Data for Children Collaborative with UNICEF announces first projects

The Data for Children Collaborative with UNICEF has officially launched in Scotland, announcing three initial projects that will use data to deliver new ways of tackling childhood obesity, address child poverty and improve child population estimates locally, nationally and globally.

Originally announced in the First Minister’s 2018 Programme for Government, the Collaborative is a partnership between UNICEF, the Scottish Government and Edinburgh University’s Data-Driven Innovation Programme. It draws on the strengths of all partners to bring insight and use data to solve problems facing children.

Digital Economy Minister Kate Forbes said: “We are in a very strong position in Scotland to deliver this type of world leading data analysis that helps to save time, money and lives. I am very excited about this collaboration, through partnering with organisations that share our vision for the role of data in improving the lives of children both in Scotland and globally.”

Collaborative projects are identified and selected in a joint review process involving the three partners. Each project is in support of the Convention of the Rights of the Child and the UN’s Sustainable Development Goals and seeks to improve children’s outcomes and well-being around the world.

Lucinda Rivers, Head of UNICEF UK in Scotland, said:  “UNICEF’s mission is to drive better results for more children, but we can only do this by using the power of evidence to deliver a better understanding of some of the challenges they face. We are grateful to the Scottish Government and the University of Edinburgh for supporting this ambition through their support of the Data for Children Collaborative. The world-leading data science and artificial intelligence capabilities now available to UNICEF through this collaboration will help us achieve better results for more children.”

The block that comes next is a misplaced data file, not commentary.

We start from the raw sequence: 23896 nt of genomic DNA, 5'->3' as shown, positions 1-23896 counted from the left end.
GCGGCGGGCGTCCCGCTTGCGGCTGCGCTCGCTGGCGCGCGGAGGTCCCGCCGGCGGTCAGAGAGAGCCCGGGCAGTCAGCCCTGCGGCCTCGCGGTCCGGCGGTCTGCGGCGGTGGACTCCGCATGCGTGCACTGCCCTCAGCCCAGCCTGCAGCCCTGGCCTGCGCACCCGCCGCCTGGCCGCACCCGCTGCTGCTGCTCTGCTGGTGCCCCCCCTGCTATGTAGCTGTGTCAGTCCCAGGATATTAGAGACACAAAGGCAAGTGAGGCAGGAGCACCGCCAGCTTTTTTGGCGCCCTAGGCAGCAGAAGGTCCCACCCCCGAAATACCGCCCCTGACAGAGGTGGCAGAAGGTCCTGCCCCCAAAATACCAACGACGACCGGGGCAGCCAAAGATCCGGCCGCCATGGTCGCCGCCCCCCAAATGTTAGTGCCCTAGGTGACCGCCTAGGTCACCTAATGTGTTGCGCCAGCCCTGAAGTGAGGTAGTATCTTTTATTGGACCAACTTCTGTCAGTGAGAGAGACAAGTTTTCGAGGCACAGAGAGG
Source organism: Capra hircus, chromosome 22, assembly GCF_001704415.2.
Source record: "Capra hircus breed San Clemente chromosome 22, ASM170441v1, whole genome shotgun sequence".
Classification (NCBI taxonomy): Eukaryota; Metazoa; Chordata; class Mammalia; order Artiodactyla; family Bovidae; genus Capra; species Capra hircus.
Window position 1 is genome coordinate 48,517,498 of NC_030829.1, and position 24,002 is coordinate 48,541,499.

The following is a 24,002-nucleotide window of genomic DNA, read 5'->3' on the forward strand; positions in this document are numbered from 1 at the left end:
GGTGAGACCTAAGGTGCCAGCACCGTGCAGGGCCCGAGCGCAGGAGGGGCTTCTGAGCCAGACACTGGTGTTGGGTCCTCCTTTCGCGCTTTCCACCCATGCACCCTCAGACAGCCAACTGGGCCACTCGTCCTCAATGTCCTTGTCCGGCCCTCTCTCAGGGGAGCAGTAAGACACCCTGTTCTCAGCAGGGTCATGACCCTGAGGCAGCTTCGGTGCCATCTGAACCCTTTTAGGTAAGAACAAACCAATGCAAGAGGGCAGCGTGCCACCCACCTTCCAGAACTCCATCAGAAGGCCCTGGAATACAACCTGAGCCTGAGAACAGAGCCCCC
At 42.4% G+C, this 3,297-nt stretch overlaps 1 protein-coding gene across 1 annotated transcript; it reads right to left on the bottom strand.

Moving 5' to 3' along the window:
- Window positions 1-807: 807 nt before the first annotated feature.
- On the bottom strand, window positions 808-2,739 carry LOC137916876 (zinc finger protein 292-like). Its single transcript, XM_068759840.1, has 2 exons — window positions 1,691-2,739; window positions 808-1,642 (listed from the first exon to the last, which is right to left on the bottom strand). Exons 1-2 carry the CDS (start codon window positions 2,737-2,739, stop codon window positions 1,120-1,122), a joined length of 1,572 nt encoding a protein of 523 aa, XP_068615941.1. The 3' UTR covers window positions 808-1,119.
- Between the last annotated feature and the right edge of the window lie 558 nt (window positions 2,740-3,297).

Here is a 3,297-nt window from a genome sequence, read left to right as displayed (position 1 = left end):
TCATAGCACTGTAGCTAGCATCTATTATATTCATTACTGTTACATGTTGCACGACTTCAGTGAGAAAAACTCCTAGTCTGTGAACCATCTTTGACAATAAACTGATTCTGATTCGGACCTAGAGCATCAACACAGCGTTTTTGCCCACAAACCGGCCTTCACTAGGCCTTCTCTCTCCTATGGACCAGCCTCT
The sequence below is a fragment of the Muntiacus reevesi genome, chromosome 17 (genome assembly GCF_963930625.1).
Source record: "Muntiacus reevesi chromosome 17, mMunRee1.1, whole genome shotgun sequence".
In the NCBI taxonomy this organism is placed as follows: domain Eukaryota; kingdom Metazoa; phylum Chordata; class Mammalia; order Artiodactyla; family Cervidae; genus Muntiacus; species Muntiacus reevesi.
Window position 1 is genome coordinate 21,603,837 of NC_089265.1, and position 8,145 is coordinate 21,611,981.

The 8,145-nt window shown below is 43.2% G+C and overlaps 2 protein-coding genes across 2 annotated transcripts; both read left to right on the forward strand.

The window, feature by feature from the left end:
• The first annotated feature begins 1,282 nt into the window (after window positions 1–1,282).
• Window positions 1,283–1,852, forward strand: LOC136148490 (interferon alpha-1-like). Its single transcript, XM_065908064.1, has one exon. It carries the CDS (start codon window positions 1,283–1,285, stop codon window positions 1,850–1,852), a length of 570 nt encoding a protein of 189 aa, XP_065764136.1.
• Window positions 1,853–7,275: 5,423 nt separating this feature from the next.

From the Childhood Obesity project which seeks to understand what children are eating and how this is influenced in different settings, to improving global population estimates through satellite imagery and big data, as well as using data to better understand drivers of childhood poverty, each of these first projects aims to deliver insights that can enhance the lives of children globally.

Alex Hutchison, Delivery Director at the Data for Children Collaborative with UNICEF, commented:  “It is hugely exciting to be working with UNICEF, the Scottish Government and Edinburgh University’s Data-Driven Innovation Programme to deliver the projects. Each project has the potential to make a real, positive impact on children’s lives worldwide. Pairing insights with data enables us to better understand what is driving childhood obesity and child poverty, and more accurate population estimates will help develop a widely scalable approach to tackling hugely important issues.”

Professor Lesley McAra, Director of the Edinburgh Futures Institute at the University of Edinburgh, added:  “The Edinburgh Futures Institute is proud to be hosting this data collaborative. Our mission is to undertake challenge-based research, education and engagement that harnesses innovations in digital, data and artificial intelligence for social benefit. We are delighted to be working in partnership with UNICEF and the Scottish Government. The Data Collaborative goes to the heart of the values that we embrace as a University.”

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